The winning product comes from the Van Beest range of ROV shackles, which are suitable for subsea use and operation by a remote operated vehicle. The Remote Operated Vehicle is fitted with an hydraulically controlled arm, which can safely release heavy equipment under water. As a result, ROV lifting equipment is often brightly coloured or fluorescent to assist the operator in identifying the components in poor or artificial light under water. According to van der Zalm, the shackle can have a certain design that can only release a load, only retrieve a load, or if required, do both.

Its Green Pin ROV Release Polar Shackles, with locking clamp is used when multiple sling legs are used, or if there is a risk for side loads. Van Beest recommends a specially-designed locking clamp with a securing spring pin to be used. The locking clamp replaces the functionality of a standard nut. Other products Van Beest promoted on its stand was its Green Pin ROV Release Polar Shackle with spring pins, which has two spring pins as securing devices.

"This configuration is strictly for in-line loading and may not be side loaded. This solution is simple and relatively cheap and has the possibility to connect the two safety pins for single grabbing with the ROV," explains van der Zalm.

Elsewhere, the winner of the LEEA ‘Most Innovative Application of an Existing Product Award 2013’ was Hoist UK for its Ultra lightweight aluminium centre eyelifting frame. Speaking about the accolade, Hoist UK explains the frame as a challenging project that called upon the company’s expertise in the field.

"We were asked to design a centre eye lifting frame for a large blue chip customer, which at first doesn’t sound like anything out of the ordinary. The frame was for a 600kg SWL and needed to have a central lifting eye and four drop points at 5.5m x 5.3m centres, but due to limitations on their existing crane systems the mass of the frame would need to be below 150kg in total, which is not so simple," the company explained.

Hoist UK designed, manufactured and tested an aluminium structure utilising its sister company Truss UK’s LT series compact light duty truss for the main structural elements of the beam with custom designed drop and centre eye suspension points. Its customer requested a full and detailed manufacturing quality plan as well as a witnessed testing of the finished lifting frame in our works by their specialist team of factory acceptance engineers.

The finished lifting frame structure came in with a self-weight of just below 140kg and was successfully approved for use by the customer on its one and only customer acceptance trial without any modifications required to either the paperwork or manufactured components.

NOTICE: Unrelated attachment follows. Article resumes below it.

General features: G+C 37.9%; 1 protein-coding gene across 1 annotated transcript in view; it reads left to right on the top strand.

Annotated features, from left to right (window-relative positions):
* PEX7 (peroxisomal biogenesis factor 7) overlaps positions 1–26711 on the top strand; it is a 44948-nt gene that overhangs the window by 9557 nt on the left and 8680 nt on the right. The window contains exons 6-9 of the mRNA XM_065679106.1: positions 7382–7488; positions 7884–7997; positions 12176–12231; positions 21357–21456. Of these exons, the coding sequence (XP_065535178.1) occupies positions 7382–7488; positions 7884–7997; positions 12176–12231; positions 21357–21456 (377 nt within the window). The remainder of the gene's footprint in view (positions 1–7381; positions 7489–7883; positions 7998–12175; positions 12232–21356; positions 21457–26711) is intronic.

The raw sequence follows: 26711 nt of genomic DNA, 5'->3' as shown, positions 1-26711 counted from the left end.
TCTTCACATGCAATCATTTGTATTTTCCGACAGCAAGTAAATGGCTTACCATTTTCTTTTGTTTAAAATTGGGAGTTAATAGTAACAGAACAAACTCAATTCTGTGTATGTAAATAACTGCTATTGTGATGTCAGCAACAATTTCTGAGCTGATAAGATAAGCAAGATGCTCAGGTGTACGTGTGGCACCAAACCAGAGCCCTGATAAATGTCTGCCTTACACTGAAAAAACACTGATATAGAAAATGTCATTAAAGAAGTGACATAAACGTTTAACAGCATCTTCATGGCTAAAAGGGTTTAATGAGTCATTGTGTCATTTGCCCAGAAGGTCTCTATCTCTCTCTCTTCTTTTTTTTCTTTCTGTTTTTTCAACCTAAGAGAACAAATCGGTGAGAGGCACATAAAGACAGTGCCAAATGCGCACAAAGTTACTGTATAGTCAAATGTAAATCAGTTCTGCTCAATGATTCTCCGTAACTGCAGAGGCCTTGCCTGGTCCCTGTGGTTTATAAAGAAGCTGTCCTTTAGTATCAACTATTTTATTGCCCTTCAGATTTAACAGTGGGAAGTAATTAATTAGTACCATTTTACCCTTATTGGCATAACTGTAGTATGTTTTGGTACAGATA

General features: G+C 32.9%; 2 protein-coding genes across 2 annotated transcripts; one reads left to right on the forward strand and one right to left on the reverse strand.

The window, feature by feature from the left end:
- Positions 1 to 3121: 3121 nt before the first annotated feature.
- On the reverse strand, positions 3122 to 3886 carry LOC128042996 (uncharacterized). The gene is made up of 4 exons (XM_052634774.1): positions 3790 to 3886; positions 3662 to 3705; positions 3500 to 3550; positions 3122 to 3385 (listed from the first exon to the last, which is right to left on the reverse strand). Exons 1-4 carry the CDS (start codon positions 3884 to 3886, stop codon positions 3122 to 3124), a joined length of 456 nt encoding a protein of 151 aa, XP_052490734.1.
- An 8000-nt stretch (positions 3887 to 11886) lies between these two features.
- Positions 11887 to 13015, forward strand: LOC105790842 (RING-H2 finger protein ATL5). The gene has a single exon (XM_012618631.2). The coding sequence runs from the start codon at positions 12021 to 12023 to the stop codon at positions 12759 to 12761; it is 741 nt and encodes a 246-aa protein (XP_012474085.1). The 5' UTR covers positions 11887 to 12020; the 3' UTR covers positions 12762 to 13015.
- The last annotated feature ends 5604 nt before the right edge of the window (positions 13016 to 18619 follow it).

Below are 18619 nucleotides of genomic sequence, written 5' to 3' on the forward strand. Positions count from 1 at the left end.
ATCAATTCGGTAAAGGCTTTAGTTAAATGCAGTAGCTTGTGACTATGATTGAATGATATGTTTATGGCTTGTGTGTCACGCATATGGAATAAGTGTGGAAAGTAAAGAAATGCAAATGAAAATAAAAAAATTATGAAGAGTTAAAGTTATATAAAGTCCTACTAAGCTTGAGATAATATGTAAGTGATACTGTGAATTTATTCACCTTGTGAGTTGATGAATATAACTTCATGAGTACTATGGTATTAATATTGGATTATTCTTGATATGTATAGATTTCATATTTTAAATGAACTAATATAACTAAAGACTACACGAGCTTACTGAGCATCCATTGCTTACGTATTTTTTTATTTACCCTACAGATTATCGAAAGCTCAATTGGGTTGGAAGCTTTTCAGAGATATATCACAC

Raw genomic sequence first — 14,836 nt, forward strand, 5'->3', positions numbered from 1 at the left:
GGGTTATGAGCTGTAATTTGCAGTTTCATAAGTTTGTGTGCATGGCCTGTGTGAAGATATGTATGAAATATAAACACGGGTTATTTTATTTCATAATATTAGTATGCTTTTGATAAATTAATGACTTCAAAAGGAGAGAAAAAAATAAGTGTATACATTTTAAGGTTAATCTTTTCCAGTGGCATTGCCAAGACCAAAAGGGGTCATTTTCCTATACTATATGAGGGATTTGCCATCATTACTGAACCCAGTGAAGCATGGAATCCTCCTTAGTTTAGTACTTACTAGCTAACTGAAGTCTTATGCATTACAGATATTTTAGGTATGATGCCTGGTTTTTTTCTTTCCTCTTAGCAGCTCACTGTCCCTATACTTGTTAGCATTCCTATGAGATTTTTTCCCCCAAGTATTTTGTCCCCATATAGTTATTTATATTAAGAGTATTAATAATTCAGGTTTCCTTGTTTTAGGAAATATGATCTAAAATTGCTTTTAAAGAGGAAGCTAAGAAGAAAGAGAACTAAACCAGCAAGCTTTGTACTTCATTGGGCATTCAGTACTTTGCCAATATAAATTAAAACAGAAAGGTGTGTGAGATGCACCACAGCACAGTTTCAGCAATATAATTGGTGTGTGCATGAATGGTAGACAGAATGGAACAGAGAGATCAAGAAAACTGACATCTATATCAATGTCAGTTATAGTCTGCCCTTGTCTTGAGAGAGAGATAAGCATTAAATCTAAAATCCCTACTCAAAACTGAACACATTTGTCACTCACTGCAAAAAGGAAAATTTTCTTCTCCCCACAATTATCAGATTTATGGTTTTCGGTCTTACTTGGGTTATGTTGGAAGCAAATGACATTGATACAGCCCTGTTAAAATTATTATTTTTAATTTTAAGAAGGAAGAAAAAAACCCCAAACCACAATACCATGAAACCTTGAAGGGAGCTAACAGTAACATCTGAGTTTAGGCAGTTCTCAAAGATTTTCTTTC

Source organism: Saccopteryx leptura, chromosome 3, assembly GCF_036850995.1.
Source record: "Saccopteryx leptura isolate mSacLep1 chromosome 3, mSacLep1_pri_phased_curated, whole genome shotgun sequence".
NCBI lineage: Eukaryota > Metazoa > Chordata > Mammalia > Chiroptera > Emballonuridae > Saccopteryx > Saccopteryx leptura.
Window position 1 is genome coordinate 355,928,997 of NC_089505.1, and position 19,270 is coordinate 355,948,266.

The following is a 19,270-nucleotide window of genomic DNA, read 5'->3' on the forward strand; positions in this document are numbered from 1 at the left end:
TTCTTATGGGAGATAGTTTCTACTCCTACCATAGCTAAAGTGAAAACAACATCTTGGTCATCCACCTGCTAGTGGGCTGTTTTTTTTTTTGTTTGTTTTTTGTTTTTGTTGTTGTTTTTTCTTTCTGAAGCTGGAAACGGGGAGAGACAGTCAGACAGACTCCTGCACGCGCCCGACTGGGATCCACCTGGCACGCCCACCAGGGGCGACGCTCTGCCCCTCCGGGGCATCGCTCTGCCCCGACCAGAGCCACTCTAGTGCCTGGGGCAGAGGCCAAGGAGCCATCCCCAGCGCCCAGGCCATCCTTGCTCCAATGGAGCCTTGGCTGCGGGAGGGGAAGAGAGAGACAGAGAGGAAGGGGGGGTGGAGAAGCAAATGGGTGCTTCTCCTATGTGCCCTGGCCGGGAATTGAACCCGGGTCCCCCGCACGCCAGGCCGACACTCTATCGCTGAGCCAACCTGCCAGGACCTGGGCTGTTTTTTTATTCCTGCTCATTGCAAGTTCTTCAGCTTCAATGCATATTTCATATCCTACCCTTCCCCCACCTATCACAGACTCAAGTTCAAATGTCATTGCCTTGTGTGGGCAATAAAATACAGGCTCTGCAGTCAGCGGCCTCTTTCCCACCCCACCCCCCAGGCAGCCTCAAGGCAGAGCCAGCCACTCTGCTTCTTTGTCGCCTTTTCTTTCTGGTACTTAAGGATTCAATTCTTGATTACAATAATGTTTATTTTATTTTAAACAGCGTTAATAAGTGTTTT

Show highlights
While the Innovation Theatre gave companies the opportunity to showcase their latest developments to a target audience, a wealth of new product innovations were on display throughout the arena.

Red Rooster Industrial (UK) was on hand to showcase its product range that comprises air hoists (Standard & ATEX), powered winches, manual winches, load cells, load shackles, wire rope hoists, snatch blocks and wire rope spoolers.

Having recently become an official Kito distributor within the UK, Red Rooster now offers Kito a range of products consisting of electric chain hoists, manual chain hoists, lever hoists, trolleys and beam clamps. The company showcased a 1 tonne Kito CB manual chain hoist that has been converted to ATEX configuration. Such equipment is used in hazardous environments and is bronze coated (on both top and bottom hooks by Red Rooster) to protect the base metal and prevent sparks.

The ATEX "CB" hand chain hoist is supplied with the bronze coated upper and lower hooks, dual pawl, which is essential for offshore, brass ratchet wheel, sealed bearings and heavy duty safety hook – all of which are extras added to a standard Kito "CB" hoist. Red Rooster sell, hire, repair and service their range of products most of which may be supplied in "Standard" or "ATEX" configuration. Manual chain hoists, up to 50t capacity, are available with optional "ATEX Zone 1" or "Offshore" configuration. Red Rooster also hold 20t, 30t, 40t and 50t capacity hand chain hoists within their rental fleet.

Jtagz came from Queensland, Australia to promote its portfolio of visual identification tagging products. Among these was its Raktag range, which is available in sizes spanning from 175mm to 300mm. It is a durable nylon tag that is used for the safety inspection of lifting equipment in mining and heavy industrial conditions.

"These inspection tags can be personalised with your logo and sequential numbering," says chief executive Paul Jowsey. "Once applied the patented Raktag fastening system develops an almost unbreakable bond which permits tamper evidence should the tag be removed and reapplied."